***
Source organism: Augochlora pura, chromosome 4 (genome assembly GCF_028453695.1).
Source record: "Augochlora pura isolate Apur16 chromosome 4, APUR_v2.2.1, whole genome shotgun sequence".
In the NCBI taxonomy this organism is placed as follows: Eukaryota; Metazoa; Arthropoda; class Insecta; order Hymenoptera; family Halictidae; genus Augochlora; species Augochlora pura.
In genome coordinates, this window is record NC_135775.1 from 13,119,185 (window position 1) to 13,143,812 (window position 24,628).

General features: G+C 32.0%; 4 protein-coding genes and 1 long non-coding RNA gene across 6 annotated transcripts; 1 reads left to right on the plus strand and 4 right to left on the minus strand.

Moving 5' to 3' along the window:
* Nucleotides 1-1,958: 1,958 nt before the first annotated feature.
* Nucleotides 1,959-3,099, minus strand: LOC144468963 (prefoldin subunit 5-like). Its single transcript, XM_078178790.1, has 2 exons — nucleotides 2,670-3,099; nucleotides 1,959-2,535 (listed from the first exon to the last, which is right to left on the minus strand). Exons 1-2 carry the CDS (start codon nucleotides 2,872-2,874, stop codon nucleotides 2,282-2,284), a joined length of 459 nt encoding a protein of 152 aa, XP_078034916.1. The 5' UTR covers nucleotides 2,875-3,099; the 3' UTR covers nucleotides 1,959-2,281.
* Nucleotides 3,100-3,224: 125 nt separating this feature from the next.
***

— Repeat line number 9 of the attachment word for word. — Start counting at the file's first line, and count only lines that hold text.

* Nucleotides 3,100-3,224: 125 nt separating this feature from the next.